Grace

I reached into the velvet bag and pulled out a glass stone. The decorative stone was a pretty light blue with streaks of silver. Turning the smooth, cool stone over, I read the word. Grace. Closing my eyes and tried to think through my answer to the next instruction. Opening my eyes, I gazed at the rock and said, “when I was younger, I thought grace was being elegant, and always put together; not having a hair out of place and being tastefully dressed and accessorized. Bangle bracelets were graceful to me because back then all the women I admired wore them, and their bracelets delicately tinkled when they moved. Now that I’m older, grace means walking through the world with a sense of empathy and understanding toward others. It means remembering that pain is universal, but everyone responds to pain differently. So when I go through my day, I need to have grace and remember that everyone I meet is dealing with something, trying to heal. I should try to engage with people with that in mind and not take every real or perceived slight personal.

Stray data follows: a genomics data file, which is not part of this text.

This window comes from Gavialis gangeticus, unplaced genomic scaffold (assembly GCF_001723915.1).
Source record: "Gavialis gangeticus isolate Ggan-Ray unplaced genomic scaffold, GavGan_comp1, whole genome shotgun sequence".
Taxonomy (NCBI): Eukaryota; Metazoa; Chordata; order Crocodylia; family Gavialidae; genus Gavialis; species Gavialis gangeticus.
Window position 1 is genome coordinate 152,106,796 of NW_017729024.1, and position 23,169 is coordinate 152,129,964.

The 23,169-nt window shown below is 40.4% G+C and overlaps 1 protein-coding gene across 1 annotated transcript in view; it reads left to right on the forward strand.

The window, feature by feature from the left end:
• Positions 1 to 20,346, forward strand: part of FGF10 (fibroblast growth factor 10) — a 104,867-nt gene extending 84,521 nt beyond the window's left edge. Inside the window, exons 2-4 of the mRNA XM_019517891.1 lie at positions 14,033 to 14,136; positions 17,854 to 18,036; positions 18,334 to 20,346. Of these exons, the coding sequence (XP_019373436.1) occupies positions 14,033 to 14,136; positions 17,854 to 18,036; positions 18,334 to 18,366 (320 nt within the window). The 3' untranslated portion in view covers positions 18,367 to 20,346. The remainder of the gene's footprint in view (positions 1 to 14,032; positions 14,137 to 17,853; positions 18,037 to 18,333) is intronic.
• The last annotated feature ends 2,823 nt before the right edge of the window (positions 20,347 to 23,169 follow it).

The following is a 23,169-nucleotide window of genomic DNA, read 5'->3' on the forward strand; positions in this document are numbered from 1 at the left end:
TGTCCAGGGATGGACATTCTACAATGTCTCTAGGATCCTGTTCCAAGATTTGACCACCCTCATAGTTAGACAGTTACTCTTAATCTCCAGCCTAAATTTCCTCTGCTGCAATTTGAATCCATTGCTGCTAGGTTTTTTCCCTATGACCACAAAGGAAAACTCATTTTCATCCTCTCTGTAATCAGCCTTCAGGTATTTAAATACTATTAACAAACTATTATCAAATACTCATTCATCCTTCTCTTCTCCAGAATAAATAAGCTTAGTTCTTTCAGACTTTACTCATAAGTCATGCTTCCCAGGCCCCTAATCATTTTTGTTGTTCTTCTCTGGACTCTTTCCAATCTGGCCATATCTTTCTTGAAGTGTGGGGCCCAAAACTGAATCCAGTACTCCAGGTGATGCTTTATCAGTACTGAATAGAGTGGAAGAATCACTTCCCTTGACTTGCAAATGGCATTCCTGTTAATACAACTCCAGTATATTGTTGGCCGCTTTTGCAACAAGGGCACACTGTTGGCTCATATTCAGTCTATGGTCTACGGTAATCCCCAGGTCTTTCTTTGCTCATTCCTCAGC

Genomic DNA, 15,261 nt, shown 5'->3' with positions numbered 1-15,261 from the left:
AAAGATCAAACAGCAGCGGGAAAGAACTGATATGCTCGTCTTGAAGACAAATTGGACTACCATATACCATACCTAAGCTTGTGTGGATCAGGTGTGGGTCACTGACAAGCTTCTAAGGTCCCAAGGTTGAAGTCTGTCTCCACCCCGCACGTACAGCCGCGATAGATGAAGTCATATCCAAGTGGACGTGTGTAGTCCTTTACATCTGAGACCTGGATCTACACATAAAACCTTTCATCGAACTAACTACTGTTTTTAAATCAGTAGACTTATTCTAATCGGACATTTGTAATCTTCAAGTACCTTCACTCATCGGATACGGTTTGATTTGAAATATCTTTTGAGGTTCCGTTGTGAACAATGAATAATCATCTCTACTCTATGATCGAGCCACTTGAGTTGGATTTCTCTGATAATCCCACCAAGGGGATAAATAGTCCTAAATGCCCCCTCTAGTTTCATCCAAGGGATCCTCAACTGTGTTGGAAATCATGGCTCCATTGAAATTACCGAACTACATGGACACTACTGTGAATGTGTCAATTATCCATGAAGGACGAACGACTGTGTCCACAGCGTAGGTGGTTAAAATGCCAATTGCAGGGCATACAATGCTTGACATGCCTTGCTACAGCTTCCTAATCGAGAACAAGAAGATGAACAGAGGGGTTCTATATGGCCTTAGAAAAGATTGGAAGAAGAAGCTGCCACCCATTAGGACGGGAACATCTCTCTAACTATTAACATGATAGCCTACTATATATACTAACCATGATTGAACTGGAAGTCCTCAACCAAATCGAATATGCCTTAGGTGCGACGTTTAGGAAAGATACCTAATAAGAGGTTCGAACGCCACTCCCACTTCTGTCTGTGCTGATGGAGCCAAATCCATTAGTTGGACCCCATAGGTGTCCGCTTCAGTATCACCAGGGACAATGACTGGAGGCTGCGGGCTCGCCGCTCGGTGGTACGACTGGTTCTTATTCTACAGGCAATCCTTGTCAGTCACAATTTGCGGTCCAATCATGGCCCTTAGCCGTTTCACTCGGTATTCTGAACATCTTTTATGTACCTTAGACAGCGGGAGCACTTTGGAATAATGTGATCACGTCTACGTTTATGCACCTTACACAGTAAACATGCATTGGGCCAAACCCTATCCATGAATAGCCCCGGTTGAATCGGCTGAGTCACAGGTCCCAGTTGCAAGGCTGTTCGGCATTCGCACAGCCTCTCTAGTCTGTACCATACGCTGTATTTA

graceBeing graceful means I have the ability to endure but remain human–strong yet vulnerable. It means I do not share my own pain and frustrations by yelling at or arguing with people who do not deserve it. More importantly, being graceful means having the ability to see the beauty in dark situations and spread a little peace in the world.”

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